DrJM:

As a medical director, I don’t know of any other clinic that is actively building a research arm that informs clinical decisions. And it’s so exciting to see the result of that because in a real time basis, we can update how we treat patients with the best evidence. And there is so much medical information coming out every single day – evidence on both sides of any issue – that if you don’t have a dedicated arm in this day and age, you are very quickly going to fall behind. I’m so proud to work at your side doing this because it’s not every clinic that gets the advantage of a research team. We’re really lucky in that regard.

DrMR:

You also say it really well in the sense that there’s just so much literature being published. Now, it’s really taking a team of us to keep pace with it. As I mentioned before, I was doing this for an hour every night, but as I started growing, it wasn’t just an hour a night. It was an hour a night plus maybe three to five hours in a week organizing the data, thinking through it, and then trying to disseminate it and/or weave it into the clinical model. It wasn’t sustainable. If I’m being honest, there were years there where I was just working an untenable number of hours. We all have to do that in the short term for getting to the next level, but it definitely wasn’t tenable.

DrMR:

So, even more reason why I’m glad we have a team of us who are working together on not only the research, but also something that you and I have been working a lot on lately. It’s how do we better describe what we’re doing at the clinic to individuals? And we’ve been using this moniker of our model is this diet, lifestyle, and gut health foundations model. It’s the foundation that we start with. This clinical structure is guided by biostatistics and it’s personalized to the individual. An example (that we’ve mentioned many a time, but I think is just worth constantly echoing) is hypothyroidism at a more generous range of the estimate affects 1% of individuals… IBS affects 10% to 15% of individuals. So right there, you can clearly see an example of when in doubt regarding where symptoms come from, you have a 10% to 15% higher probability that those symptoms are coming from the gut.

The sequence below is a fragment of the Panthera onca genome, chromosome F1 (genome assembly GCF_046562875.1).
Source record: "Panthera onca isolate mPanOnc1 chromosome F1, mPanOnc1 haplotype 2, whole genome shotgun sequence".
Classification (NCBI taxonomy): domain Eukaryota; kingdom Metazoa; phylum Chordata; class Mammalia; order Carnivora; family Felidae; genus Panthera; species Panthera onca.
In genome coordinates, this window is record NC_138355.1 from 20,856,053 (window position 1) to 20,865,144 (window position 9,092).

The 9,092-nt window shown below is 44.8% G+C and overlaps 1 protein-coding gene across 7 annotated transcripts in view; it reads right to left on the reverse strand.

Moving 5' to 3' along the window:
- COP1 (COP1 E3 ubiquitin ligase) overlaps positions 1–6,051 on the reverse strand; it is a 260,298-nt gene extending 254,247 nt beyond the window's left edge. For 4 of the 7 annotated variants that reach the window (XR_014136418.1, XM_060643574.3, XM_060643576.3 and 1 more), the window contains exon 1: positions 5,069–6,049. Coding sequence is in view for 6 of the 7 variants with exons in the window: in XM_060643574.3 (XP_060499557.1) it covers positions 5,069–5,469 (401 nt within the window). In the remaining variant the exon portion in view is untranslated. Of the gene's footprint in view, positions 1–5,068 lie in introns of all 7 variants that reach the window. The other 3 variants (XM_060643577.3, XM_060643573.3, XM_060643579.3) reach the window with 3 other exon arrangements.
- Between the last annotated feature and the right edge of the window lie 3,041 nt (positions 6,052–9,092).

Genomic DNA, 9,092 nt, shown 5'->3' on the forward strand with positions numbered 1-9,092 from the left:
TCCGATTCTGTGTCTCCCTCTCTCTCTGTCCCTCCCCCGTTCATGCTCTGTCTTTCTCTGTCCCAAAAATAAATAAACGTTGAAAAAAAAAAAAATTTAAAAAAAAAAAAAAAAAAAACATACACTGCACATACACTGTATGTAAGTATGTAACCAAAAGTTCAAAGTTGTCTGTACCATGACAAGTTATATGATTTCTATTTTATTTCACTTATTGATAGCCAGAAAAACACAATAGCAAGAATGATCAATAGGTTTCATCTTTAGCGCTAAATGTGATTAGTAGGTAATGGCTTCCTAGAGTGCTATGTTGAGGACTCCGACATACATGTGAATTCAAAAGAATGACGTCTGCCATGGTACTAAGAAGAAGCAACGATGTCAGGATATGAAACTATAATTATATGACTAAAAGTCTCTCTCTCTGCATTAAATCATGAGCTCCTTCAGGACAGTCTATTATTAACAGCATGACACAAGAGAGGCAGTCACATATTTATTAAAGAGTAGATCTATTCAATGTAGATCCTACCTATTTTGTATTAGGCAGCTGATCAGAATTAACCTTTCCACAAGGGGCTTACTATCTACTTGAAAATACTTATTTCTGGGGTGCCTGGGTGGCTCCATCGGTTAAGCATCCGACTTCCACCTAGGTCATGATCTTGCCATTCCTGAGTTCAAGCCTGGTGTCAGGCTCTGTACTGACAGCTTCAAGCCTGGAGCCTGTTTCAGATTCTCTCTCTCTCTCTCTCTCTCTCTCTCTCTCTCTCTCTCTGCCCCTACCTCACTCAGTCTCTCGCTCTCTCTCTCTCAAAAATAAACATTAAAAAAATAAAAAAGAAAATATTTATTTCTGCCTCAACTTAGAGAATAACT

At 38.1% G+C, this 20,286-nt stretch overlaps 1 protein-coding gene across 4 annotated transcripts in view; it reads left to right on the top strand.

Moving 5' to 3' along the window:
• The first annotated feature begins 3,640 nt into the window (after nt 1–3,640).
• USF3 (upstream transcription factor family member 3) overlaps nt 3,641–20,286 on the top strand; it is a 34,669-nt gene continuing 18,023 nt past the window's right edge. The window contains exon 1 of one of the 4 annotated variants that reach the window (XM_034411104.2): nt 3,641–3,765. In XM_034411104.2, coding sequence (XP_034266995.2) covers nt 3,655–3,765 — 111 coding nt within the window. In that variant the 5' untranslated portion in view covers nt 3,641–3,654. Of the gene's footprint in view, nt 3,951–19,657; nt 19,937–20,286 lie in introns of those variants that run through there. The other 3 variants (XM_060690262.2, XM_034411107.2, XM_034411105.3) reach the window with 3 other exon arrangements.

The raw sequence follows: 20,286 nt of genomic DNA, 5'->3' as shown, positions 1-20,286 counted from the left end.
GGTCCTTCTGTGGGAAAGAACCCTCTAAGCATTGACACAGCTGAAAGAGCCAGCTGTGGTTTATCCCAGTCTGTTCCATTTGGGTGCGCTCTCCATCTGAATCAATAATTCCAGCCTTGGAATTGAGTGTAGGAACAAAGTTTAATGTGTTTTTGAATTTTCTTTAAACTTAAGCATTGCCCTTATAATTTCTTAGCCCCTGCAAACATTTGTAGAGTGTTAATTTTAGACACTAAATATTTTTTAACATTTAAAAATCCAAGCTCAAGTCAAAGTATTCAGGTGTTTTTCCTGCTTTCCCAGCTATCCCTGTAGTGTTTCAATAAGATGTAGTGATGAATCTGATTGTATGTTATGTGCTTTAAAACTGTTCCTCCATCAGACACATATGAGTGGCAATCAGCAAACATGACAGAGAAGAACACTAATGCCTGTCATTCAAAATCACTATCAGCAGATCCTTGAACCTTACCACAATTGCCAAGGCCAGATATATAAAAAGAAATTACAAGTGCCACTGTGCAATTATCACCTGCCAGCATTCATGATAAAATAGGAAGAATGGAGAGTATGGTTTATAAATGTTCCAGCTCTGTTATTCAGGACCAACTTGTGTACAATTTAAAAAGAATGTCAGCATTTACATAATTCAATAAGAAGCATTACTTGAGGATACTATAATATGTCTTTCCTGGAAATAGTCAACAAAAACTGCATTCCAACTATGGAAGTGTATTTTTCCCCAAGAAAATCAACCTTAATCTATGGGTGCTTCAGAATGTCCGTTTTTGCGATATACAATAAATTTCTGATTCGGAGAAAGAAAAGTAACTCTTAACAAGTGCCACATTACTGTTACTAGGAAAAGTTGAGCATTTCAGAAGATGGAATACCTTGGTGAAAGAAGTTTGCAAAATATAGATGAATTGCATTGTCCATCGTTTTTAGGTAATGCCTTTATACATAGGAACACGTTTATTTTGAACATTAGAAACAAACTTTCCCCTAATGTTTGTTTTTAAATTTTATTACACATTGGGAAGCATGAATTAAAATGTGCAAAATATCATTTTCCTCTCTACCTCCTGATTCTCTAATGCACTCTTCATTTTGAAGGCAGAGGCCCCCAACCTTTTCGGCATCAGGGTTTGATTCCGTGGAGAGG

DrMR:

We will start there. We’re not going to ignore thyroid, but we’re going to have an order of operations. This diet, lifestyle, and gut health foundations model informs how we think and how we work a patient up. So, we make sure we’re not jumping right to the 1%. The other thing that we’ve been tying into this messaging is patients may come in very much convinced the problem is coming from their thyroid. And again, we are open, but another unfortunate contributing factor to why some patients are chasing the 1% instead of the 15% (thyroid versus gut) is because of the way the Google algorithm (or search algorithms) work. The more people find a hypothesis enticing and read about it, the more Google will reward those articles. It’s very likely that there’s just something appealing about thyroid being the cause of your problems. People have maybe an easier time associating this than a gut disorder or imbalance driving (let’s say) depression, fatigue, and dry skin. And the more people read about thyroid as the cause, the more when they search “causes of my fatigue,” they will get articles on thyroid. It’s incumbent upon the clinician, obviously, to help reconcile some of those disparities. Joe – I know I’m probably preaching to the choir here, but let me pause for a moment if you have anything you wanna piggyback on that.

DrJM: